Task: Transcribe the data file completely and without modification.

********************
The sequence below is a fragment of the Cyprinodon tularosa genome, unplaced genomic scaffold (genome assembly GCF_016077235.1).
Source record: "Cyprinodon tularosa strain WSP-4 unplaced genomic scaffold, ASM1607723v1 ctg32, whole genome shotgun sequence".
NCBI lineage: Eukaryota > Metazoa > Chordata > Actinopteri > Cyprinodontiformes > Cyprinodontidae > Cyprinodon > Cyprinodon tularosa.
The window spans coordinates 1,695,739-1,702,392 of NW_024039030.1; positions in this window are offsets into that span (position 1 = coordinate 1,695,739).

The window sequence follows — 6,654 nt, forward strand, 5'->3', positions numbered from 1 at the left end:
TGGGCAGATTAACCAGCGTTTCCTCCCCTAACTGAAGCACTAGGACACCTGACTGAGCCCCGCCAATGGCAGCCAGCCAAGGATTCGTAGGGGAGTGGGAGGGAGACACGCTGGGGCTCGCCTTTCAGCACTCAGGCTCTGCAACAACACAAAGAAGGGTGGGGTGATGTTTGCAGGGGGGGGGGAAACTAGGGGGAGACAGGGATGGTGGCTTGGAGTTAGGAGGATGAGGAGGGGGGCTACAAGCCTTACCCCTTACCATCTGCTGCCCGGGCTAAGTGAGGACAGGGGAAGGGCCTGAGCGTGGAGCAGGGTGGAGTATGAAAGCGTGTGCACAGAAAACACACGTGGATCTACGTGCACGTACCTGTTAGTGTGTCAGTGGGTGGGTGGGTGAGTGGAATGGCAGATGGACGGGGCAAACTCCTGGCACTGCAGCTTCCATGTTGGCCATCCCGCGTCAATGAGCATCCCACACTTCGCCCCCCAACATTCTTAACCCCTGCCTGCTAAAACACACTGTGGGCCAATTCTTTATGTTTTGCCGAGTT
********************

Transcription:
The sequence below is a fragment of the Cyprinodon tularosa genome, unplaced genomic scaffold (genome assembly GCF_016077235.1).
Source record: "Cyprinodon tularosa strain WSP-4 unplaced genomic scaffold, ASM1607723v1 ctg32, whole genome shotgun sequence".
NCBI lineage: Eukaryota > Metazoa > Chordata > Actinopteri > Cyprinodontiformes > Cyprinodontidae > Cyprinodon > Cyprinodon tularosa.
The window spans coordinates 1,695,739-1,702,392 of NW_024039030.1; positions in this window are offsets into that span (position 1 = coordinate 1,695,739).

The window sequence follows — 6,654 nt, forward strand, 5'->3', positions numbered from 1 at the left end:
TGGGCAGATTAACCAGCGTTTCCTCCCCTAACTGAAGCACTAGGACACCTGACTGAGCCCCGCCAATGGCAGCCAGCCAAGGATTCGTAGGGGAGTGGGAGGGAGACACGCTGGGGCTCGCCTTTCAGCACTCAGGCTCTGCAACAACACAAAGAAGGGTGGGGTGATGTTTGCAGGGGGGGGGGAAACTAGGGGGAGACAGGGATGGTGGCTTGGAGTTAGGAGGATGAGGAGGGGGGCTACAAGCCTTACCCCTTACCATCTGCTGCCCGGGCTAAGTGAGGACAGGGGAAGGGCCTGAGCGTGGAGCAGGGTGGAGTATGAAAGCGTGTGCACAGAAAACACACGTGGATCTACGTGCACGTACCTGTTAGTGTGTCAGTGGGTGGGTGGGTGAGTGGAATGGCAGATGGACGGGGCAAACTCCTGGCACTGCAGCTTCCATGTTGGCCATCCCGCGTCAATGAGCATCCCACACTTCGCCCCCCAACATTCTTAACCCCTGCCTGCTAAAACACACTGTGGGCCAATTCTTTATGTTTTGCCGAGTT